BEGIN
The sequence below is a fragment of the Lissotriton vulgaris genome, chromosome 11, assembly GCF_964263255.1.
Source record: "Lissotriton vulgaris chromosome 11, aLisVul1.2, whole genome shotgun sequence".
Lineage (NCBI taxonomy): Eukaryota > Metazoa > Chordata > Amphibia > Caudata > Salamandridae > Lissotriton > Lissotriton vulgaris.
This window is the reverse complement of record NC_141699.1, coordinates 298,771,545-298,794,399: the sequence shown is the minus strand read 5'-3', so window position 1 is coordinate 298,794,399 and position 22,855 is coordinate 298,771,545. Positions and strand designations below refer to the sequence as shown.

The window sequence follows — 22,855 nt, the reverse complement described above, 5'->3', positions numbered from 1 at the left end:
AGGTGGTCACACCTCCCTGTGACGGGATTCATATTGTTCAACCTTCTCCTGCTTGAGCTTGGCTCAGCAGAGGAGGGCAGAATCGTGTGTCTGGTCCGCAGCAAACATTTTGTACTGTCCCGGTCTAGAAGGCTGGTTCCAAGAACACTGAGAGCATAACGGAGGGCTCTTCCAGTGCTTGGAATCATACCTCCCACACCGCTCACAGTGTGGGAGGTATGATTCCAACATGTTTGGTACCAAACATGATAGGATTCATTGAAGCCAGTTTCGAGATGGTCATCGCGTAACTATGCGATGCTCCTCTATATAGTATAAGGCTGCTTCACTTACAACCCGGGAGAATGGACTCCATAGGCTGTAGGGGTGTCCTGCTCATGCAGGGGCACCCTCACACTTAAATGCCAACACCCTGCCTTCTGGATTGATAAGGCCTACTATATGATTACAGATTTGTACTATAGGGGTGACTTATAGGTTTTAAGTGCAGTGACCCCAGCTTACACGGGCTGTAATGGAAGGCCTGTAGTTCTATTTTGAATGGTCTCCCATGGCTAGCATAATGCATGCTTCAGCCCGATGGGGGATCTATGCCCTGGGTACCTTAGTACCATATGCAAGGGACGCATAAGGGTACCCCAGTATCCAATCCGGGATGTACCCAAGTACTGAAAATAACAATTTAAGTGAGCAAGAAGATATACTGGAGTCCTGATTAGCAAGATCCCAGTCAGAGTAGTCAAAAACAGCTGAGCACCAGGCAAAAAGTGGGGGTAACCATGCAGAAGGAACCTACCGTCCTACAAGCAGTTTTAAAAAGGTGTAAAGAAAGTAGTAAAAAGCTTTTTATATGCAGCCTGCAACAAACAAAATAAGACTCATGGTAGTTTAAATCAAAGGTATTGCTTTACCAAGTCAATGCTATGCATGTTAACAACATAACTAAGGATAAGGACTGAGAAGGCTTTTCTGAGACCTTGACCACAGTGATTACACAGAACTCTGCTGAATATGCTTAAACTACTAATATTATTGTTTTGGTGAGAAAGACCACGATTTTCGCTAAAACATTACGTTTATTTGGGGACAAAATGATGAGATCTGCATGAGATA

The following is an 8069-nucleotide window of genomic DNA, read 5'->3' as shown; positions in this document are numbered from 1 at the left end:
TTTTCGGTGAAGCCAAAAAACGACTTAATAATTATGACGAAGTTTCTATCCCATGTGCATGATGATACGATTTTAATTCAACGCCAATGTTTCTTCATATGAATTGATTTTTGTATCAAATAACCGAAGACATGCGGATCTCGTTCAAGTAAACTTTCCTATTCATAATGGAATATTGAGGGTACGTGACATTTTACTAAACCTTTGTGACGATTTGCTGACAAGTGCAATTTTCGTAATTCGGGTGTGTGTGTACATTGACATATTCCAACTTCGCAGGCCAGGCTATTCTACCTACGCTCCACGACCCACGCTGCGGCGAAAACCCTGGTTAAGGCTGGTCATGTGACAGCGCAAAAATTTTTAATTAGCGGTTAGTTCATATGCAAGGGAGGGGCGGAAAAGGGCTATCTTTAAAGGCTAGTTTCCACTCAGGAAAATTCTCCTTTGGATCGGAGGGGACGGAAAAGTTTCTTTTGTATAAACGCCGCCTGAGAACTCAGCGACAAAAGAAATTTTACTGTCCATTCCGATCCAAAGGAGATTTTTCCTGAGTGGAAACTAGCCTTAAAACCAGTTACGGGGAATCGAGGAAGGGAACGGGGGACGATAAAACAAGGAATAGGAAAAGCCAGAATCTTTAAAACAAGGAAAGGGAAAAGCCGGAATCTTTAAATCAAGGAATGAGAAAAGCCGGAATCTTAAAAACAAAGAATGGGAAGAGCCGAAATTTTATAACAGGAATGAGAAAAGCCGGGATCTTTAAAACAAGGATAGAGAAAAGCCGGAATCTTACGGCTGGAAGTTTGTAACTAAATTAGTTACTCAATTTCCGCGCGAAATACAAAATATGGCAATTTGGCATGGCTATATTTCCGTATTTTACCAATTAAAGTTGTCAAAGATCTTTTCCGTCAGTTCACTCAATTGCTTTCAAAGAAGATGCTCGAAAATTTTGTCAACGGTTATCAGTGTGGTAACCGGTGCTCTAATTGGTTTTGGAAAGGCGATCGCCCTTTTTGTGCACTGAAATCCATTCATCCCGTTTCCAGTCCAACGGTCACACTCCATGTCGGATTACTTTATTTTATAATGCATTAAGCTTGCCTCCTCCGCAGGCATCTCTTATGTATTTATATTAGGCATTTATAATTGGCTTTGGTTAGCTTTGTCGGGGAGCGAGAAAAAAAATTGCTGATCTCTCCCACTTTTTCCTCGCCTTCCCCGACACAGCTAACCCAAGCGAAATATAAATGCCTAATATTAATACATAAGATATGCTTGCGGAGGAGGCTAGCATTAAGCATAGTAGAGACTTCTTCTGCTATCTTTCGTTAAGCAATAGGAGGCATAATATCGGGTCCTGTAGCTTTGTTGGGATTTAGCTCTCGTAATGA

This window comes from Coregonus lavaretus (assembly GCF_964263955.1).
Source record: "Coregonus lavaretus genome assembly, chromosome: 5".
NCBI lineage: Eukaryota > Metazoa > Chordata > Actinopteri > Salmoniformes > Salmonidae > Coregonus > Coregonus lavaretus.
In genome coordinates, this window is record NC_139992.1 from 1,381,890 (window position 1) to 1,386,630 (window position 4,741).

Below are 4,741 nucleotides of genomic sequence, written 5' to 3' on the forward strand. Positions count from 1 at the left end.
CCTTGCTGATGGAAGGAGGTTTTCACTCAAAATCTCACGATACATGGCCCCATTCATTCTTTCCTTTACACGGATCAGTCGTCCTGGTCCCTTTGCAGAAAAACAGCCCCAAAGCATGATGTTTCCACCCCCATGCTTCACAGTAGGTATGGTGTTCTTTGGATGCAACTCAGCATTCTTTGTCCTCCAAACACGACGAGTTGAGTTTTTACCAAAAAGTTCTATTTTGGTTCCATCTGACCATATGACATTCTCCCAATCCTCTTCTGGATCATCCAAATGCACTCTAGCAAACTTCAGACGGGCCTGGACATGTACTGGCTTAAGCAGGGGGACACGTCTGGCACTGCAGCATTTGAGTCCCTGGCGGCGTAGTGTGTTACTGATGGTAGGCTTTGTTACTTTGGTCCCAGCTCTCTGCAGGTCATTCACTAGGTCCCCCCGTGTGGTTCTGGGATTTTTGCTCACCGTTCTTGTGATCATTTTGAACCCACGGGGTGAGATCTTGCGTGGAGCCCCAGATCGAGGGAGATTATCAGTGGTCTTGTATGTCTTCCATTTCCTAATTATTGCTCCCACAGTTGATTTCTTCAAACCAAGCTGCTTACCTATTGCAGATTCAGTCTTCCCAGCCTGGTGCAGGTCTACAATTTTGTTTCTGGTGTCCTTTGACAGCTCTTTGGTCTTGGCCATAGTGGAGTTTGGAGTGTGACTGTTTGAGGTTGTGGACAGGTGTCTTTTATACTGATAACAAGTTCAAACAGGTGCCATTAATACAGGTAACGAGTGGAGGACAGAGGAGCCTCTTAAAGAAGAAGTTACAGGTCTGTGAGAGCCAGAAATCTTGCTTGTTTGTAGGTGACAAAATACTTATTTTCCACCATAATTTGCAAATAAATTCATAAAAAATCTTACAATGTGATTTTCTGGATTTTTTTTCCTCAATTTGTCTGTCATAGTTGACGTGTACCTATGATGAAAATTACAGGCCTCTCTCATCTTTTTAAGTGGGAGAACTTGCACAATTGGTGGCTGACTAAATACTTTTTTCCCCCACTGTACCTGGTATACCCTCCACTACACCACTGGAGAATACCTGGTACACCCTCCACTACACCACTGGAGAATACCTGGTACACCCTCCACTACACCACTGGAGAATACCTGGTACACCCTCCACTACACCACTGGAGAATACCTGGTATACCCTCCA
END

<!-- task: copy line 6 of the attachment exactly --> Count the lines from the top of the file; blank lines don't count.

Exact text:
AGGTGGTCACACCTCCCTGTGACGGGATTCATATTGTTCAACCTTCTCCTGCTTGAGCTTGGCTCAGCAGAGGAGGGCAGAATCGTGTGTCTGGTCCGCAGCAAACATTTTGTACTGTCCCGGTCTAGAAGGCTGGTTCCAAGAACACTGAGAGCATAACGGAGGGCTCTTCCAGTGCTTGGAATCATACCTCCCACACCGCTCACAGTGTGGGAGGTATGATTCCAACATGTTTGGTACCAAACATGATAGGATTCATTGAAGCCAGTTTCGAGATGGTCATCGCGTAACTATGCGATGCTCCTCTATATAGTATAAGGCTGCTTCACTTACAACCCGGGAGAATGGACTCCATAGGCTGTAGGGGTGTCCTGCTCATGCAGGGGCACCCTCACACTTAAATGCCAACACCCTGCCTTCTGGATTGATAAGGCCTACTATATGATTACAGATTTGTACTATAGGGGTGACTTATAGGTTTTAAGTGCAGTGACCCCAGCTTACACGGGCTGTAATGGAAGGCCTGTAGTTCTATTTTGAATGGTCTCCCATGGCTAGCATAATGCATGCTTCAGCCCGATGGGGGATCTATGCCCTGGGTACCTTAGTACCATATGCAAGGGACGCATAAGGGTACCCCAGTATCCAATCCGGGATGTACCCAAGTACTGAAAATAACAATTTAAGTGAGCAAGAAGATATACTGGAGTCCTGATTAGCAAGATCCCAGTCAGAGTAGTCAAAAACAGCTGAGCACCAGGCAAAAAGTGGGGGTAACCATGCAGAAGGAACCTACCGTCCTACAAGCAGTTTTAAAAAGGTGTAAAGAAAGTAGTAAAAAGCTTTTTATATGCAGCCTGCAACAAACAAAATAAGACTCATGGTAGTTTAAATCAAAGGTATTGCTTTACCAAGTCAATGCTATGCATGTTAACAACATAACTAAGGATAAGGACTGAGAAGGCTTTTCTGAGACCTTGACCACAGTGATTACACAGAACTCTGCTGAATATGCTTAAACTACTAATATTATTGTTTTGGTGAGAAAGACCACGATTTTCGCTAAAACATTACGTTTATTTGGGGACAAAATGATGAGATCTGCATGAGATA